Apr 2, 2014

Fight On, for Pixie-Land and Glory

Echo Sonoris was conceived to defeat the wind troll Fladimir, but fell in love with him instead. So much for prophecy.

Sonor Acutis, Echo’s long-suffering lover, decided enough was enough and apprenticed himself to Ram Awals, inventor of war machines.

Spring light came: Fladimir heard rumbling in the woods.

Femke Hiemstra

Sticks and stones worked great, but you can't stop the march of progress. /sarcasm/
Hand axes go back at least 1.7 million years. Somebody threw the first stone-tipped spear half a million years ago. Around the 9th century BC, the Assyrians invented battering rams

Human history presents several constants: one of them is the arms race as a driver of progress. After all, better weapons mean better food and superior means to dominate your competitors. Who wouldn't want superior armament in a cruel, unforgiving world? 

You have two kinds of arms race: military and evolutionary. All species compete, exploit, collaborate and/or benefit from other species. Intra-species warfare is common among ant and primate populations. BUT, as the Seville Statement on Violence clarifies, right on the first page,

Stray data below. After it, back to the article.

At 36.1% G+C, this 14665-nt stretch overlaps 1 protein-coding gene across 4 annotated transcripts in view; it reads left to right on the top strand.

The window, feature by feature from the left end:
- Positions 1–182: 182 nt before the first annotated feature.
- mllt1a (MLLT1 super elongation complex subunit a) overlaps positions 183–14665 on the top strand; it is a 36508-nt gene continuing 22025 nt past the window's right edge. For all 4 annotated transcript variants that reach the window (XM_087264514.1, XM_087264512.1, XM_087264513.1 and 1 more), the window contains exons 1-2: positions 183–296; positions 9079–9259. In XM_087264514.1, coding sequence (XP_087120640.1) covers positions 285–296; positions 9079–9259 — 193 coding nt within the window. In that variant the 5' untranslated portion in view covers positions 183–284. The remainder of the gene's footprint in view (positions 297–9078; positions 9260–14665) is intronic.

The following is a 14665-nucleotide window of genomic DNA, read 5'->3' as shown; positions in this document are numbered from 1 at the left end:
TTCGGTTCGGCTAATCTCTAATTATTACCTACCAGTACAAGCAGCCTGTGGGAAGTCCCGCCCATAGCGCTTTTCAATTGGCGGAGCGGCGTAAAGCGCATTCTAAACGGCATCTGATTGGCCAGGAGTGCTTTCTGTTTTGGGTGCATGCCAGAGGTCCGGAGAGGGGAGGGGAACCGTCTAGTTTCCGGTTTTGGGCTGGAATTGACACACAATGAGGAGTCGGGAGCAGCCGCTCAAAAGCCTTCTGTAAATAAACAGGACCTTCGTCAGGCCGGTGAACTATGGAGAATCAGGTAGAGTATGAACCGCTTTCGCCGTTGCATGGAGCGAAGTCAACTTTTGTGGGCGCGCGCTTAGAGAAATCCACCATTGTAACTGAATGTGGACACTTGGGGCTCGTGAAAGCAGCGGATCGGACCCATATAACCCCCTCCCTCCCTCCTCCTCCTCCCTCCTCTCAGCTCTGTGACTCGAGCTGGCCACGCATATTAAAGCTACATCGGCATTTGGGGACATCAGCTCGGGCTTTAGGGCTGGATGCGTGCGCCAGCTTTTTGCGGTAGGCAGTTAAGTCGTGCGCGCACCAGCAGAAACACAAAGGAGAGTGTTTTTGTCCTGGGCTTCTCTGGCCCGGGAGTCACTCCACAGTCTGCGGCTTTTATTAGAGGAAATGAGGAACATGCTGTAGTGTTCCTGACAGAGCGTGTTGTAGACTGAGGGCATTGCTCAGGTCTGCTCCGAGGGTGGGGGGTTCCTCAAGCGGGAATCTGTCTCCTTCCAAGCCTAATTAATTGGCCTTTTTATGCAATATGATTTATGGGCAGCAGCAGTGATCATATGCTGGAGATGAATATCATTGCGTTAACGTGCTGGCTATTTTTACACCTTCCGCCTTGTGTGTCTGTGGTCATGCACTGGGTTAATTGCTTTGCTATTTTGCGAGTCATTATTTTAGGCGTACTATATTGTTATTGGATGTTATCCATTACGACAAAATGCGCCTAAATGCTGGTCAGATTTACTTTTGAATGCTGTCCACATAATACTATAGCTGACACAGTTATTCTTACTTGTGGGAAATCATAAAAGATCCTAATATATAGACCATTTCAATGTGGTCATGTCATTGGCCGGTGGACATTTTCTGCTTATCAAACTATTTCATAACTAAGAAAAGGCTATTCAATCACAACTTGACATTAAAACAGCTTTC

inherited a tendency to make war from our animal ancestors. Although
fighting occurs widely throughout animal species, only a few cases of
destructive intraspecies fighting between organised groups have ever been
reported among naturally living species, and none of these involve the use
of tools designed to be weapons. 
Full PDF of the statement here.

War is inextricably involved with economics. Non-human animal societies do not have economies in the human sense of the word: ants don't trade futures, sheep do not print money, a parrot can't take out a mortgage. They don't build weapon factories. 

War both drives, and is dependent on, technological progress. Sometimes I think that the pace of technological evolution outstrips our maturity as a global civilization. The Holocaust exemplifies just that, with companies like IBM helping to list people targeted for extermination. So does the attack on Pearl Harbor, or the bombings of Hiroshima and Nagasaki.

Erin Kelso

Now, I don't have a very clear idea of what wind trolls are, or what they can do, but I conceived of Echo as belonging to a different species than the wind troll. So the conflict lies not only in the fact that Echo chose to ignore prophecy, but also in that she sided with "the enemy" -- a demonized, alien "creature."

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